An Army reservist and practicing Muslim filed a discrimination suit Wednesday against an Oklahoma gun store known for posting signs banning Muslims.
Raja’ee Fatihah, a Muslim member of the U.S. Army Reserve, said he was denied service at the gun range Save Yourself Survival and Tactical Gear in Oktaha, Oklahoma, as a result of his religious affiliation, according to the complaint filed in a Muskogee federal court.
The incident occurred on Oct. 23, 2015, when Fatihah entered the business and asked to use the range. He was required to fill out a liability form, and provide information such as his name and address before being allowed to use the facilities.
However, Fatihah had no trouble until he voiced to the range’s owners, Chad and Nicole Neal, that he was a Muslim, after which “the defendants armed themselves with handguns and refused to allow Fatihah to use the gun range,” ask asked him if he was there as a part of “jihad,” the lawsuit says.
The Neals then told Fatihah he would have to have a “membership application” processed before he would be allowed to use the range, and then made him leave without providing service.
“They really seemed like decent people up until I told them I was Muslim,” Fatihah, 29, said during a news conference hosted by the the groups representing the case, the Council on American-Islamic Relations and the American Civil Liberties Union.
“There is no justification for a business denying people service based on religion. I am a servant of my community in every respect and as a proud American I have enlisted in the U.S. Army Reserve to protect this country. I should be afforded the same rights and privileges as anyone else,” he said.
The ACLU, CAIR and Fatihah are requesting that the federal courts order the Neals to comply with the Civil Rights Act of 1964 and Oklahoma’s anti-discrimination laws, and require them to provide equal service to all. Additionally, Fatihah is seeking financial restitution to pay for court and legal fees, as well as damages for “mental and emotional distress” to be determined at trial.
Fatihah said he chose to try to use the range precisely because of the sign and to quash stereotypes of Muslims.
“The whole point of this is to help people to understand that there is nothing to fear about Muslims, to get my story out there and, hopefully, to prevent this from happening to other people, not just Muslims but Americans of all faiths and no-faith traditions,” he said.
However, the gun store owners have their own story, and according to a Facebook post from the American Freedom Law Center — who they indicate is providing legal representation — there are several “undisputed facts” that “raise enough suspicion to kick this guy out of the shop.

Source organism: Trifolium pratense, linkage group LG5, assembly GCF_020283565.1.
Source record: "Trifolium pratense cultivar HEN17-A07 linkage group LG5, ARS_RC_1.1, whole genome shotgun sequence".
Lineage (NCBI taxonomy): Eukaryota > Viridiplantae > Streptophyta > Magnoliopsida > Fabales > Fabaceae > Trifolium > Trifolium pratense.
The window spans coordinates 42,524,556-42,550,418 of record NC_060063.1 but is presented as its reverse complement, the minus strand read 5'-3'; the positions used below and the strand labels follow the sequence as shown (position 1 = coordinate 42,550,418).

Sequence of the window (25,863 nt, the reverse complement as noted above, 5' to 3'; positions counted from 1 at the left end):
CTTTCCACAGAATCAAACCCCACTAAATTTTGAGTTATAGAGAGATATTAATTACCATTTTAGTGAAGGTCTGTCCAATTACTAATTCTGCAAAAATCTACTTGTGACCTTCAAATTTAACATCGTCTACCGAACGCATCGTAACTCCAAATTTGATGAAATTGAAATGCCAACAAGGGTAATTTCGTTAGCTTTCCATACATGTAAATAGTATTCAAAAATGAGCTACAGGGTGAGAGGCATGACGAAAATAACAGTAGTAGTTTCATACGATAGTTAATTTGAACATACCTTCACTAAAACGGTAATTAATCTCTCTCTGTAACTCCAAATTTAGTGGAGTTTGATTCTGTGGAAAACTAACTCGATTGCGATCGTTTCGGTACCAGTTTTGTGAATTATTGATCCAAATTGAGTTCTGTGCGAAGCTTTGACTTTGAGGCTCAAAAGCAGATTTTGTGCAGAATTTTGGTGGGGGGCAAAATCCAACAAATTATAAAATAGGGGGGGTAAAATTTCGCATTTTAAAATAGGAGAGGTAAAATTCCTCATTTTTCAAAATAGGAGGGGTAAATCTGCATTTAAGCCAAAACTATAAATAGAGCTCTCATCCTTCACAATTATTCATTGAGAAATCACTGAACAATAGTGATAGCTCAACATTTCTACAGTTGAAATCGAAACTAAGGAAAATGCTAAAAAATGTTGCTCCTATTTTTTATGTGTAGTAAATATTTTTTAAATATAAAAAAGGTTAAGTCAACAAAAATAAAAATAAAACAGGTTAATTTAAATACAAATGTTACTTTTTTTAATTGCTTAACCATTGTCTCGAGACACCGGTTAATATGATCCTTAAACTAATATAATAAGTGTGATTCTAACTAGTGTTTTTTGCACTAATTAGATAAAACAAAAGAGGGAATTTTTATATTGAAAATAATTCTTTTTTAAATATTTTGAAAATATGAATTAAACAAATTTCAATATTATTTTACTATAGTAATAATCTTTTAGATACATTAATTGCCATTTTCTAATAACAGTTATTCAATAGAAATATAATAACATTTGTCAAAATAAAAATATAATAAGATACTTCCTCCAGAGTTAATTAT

These include that Fatihah was an “islamist” and “admittedly a sharia-adherent Muslim,” and was carrying an AK-47 “over his shoulder, magazine inserted.” The range was an outdoor range, and it was “pouring rain” that day and “the Islamist was the only one at the range that day (and there was an indoor range available to him in Tulsa).”
The group argues that while nobody at the range asked Fatihah about his religious affiliation, “he became confrontational with the owners of the shop over his religion and his adherence to sharia.”
According to the AFLC, “The owners seriously feared for their personal safety,” and asked Fatihah to fill out a form and that they would get back with him regarding his ability to fire at the range. Using the paperwork, the Neals said they checked Fatihah’s history and learned he was a board member of CAIR, which they claimed had ties to terror.
“Had others been as vigilant with Army Major Nidal Hasan or the San Bernardino shooters, we may very well have averted those tragedies. The owners of this shop should be congratulated for resisting political correctness and doing what was right under the circumstances,” the AFLC Facebook post concludes.
The AFLC is a public interest litigation firm that “aggressively seeks to advance and defend our Nation’s Judeo-Christian heritage in courts all across our Nation,” according to its website.
Another similar case of Islamic discrimination was dismissed in U.S. District Court in Florida late last year. According to the ruling, the judge dismissed the case on jurisdictional grounds because the suit contested the sign and no individual had been discriminated, which legal experts suggest would have changed the verdict.
Guns.com Staff Writer Jennifer Cruz contributed to this report